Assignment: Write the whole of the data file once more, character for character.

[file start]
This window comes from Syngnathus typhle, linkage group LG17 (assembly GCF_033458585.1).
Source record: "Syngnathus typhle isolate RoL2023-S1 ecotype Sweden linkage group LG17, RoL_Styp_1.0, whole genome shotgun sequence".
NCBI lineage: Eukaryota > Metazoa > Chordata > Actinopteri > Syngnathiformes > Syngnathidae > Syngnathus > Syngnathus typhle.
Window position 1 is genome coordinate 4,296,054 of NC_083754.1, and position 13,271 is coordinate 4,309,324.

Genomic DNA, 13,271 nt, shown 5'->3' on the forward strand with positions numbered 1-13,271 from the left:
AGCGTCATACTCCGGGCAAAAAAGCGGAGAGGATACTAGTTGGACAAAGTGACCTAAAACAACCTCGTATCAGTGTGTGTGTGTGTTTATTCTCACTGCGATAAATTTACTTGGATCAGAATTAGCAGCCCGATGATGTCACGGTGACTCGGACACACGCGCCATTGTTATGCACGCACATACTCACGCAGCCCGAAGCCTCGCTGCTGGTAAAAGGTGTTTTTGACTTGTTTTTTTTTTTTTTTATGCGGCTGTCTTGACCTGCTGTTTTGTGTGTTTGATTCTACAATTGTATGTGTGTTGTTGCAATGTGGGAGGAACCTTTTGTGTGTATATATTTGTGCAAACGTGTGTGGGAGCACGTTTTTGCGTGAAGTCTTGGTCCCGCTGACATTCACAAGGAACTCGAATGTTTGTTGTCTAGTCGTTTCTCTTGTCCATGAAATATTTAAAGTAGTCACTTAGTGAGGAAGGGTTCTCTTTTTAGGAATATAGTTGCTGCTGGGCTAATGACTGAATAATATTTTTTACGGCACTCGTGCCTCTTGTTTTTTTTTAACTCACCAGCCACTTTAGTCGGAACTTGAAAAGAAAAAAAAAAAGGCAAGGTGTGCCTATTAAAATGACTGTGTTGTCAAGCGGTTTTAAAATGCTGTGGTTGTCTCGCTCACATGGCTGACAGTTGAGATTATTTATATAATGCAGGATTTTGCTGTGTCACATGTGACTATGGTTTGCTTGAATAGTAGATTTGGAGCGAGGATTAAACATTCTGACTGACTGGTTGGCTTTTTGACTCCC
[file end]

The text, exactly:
This window comes from Syngnathus typhle, linkage group LG17 (assembly GCF_033458585.1).
Source record: "Syngnathus typhle isolate RoL2023-S1 ecotype Sweden linkage group LG17, RoL_Styp_1.0, whole genome shotgun sequence".
NCBI lineage: Eukaryota > Metazoa > Chordata > Actinopteri > Syngnathiformes > Syngnathidae > Syngnathus > Syngnathus typhle.
Window position 1 is genome coordinate 4,296,054 of NC_083754.1, and position 13,271 is coordinate 4,309,324.

Genomic DNA, 13,271 nt, shown 5'->3' on the forward strand with positions numbered 1-13,271 from the left:
AGCGTCATACTCCGGGCAAAAAAGCGGAGAGGATACTAGTTGGACAAAGTGACCTAAAACAACCTCGTATCAGTGTGTGTGTGTGTTTATTCTCACTGCGATAAATTTACTTGGATCAGAATTAGCAGCCCGATGATGTCACGGTGACTCGGACACACGCGCCATTGTTATGCACGCACATACTCACGCAGCCCGAAGCCTCGCTGCTGGTAAAAGGTGTTTTTGACTTGTTTTTTTTTTTTTTTATGCGGCTGTCTTGACCTGCTGTTTTGTGTGTTTGATTCTACAATTGTATGTGTGTTGTTGCAATGTGGGAGGAACCTTTTGTGTGTATATATTTGTGCAAACGTGTGTGGGAGCACGTTTTTGCGTGAAGTCTTGGTCCCGCTGACATTCACAAGGAACTCGAATGTTTGTTGTCTAGTCGTTTCTCTTGTCCATGAAATATTTAAAGTAGTCACTTAGTGAGGAAGGGTTCTCTTTTTAGGAATATAGTTGCTGCTGGGCTAATGACTGAATAATATTTTTTACGGCACTCGTGCCTCTTGTTTTTTTTTAACTCACCAGCCACTTTAGTCGGAACTTGAAAAGAAAAAAAAAAAGGCAAGGTGTGCCTATTAAAATGACTGTGTTGTCAAGCGGTTTTAAAATGCTGTGGTTGTCTCGCTCACATGGCTGACAGTTGAGATTATTTATATAATGCAGGATTTTGCTGTGTCACATGTGACTATGGTTTGCTTGAATAGTAGATTTGGAGCGAGGATTAAACATTCTGACTGACTGGTTGGCTTTTTGACTCCC